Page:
Going Public: A Guide for Social Scientists
Arlene Stein and Jessie Daniels
University of Chicago Press
“Communicating is absolutely central to what we do, [but] we social scientists spend relatively little time reflecting on how to do it better, and even less time figuring out how to communicate with those outside our areas of specialization, or with non-academic publics,” say two US sociologists before providing a valuable practical guide to writing for general readers, “telling stories” (in the inevitable formulation) about one’s research, the digital turn, building an audience, the risks of going public and “making it count” in both senses (metrics and social value). A clear, cheery read worth pressing on bright-eyed early career researchers and mature curmudgeons alike.
Read My Lips: Why Americans Are Proud to Pay Taxes
Vanessa S. Williamson
Princeton University Press
A Tea Party expert draws on fascinating interviews with 49 Americans – white, black, Asian and Hispanic, urban and rural, Republican and Democrat – on their views on taxation, from form-filling to government waste to loopholes, and neatly upends the view of US citizens as reluctant taxpayers. Instead, most see it as a proud civic duty, but what Williamson calls the “taxpayer gap” – the belief that many shirk their duty – is toxic, with the majority stubbornly and erroneously convinced that it is the poor and working class who fail to pay their way. In fact, the least affluent bear a less visible but disproportionately high burden.
The Usefulness of Useless Knowledge
Abraham Flexner with Robbert Dijkgraaf
Princeton University Press
A small and hugely powerful book about what happens when “science, like the Mississippi, begins in a tiny rivulet in the distant forest”. In a new introduction to a beautifully turned 1939 essay by the founding director of Princeton University’s Institute for Advanced Studies, its present director Dijkgraaf muses on Flexner’s “relevant and timely observations about the power of human curiosity”. Writing in “a world steeped in irrational hatreds”, Flexner was, he said, “pleading for the abolition of the word ‘use’, and for the freeing of the human spirit”. He was determined to make the IAS “a paradise for scholars who, like poets and musicians, have won the right to do as they please and who accomplish most when enabled to do so”. REF-era academics, you may now get out your hankies.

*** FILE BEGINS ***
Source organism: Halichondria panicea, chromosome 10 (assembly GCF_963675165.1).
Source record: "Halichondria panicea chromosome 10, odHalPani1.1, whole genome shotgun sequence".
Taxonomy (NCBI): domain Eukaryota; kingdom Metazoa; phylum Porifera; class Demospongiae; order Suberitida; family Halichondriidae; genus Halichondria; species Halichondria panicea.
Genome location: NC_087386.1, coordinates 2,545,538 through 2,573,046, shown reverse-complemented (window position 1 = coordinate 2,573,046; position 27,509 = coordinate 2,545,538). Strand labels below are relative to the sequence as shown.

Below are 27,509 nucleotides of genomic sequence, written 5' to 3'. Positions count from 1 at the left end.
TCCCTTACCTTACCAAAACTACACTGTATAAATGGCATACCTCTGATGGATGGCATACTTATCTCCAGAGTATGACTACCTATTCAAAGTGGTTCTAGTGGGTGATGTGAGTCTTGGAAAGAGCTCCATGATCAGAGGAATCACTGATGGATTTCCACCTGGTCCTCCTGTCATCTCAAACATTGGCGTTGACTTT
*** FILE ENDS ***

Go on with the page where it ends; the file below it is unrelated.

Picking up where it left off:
The age of Trump is either the best or very worst time – for “experts” or anyone else – to be musing on truth. In a limpid hundred-odd pages, Moral Maze regular Blackburn considers both p and not-p and de gustibus non est disputandum, via Hume, deflationism and Roger Federer. Profound insights are delivered with the grace of conversational asides: “philosophers often say odd things, but nobody denies that true beliefs correspond with the facts…What philosophers do doubt is whether this is a useful thing to say.” Highly recommended.
Another Economy Is Possible: Culture and Economy in a Time of Crisis
Manuel Castells et al
In what sort of world is it an “alternative” view to prioritise “the value of life over the value of money”? One that has learned nothing from 2008 and persists in calling economics a science when “all economies are cultural forms”, as Paul Mason writes in an endorsement of this fine collection of essays by nine scholars. From barter networks to bitcoin and time banks to goods-sharing, and from blockchain to Barcelona’s alternative economic culture via alternative accounts of the crash, “Slow Cities” and “commoning against the crisis” in Syntagma Square, their open-eyed accounts offer grounds for hope in the “new economics”, despite the malevolent persistence of the bad old one.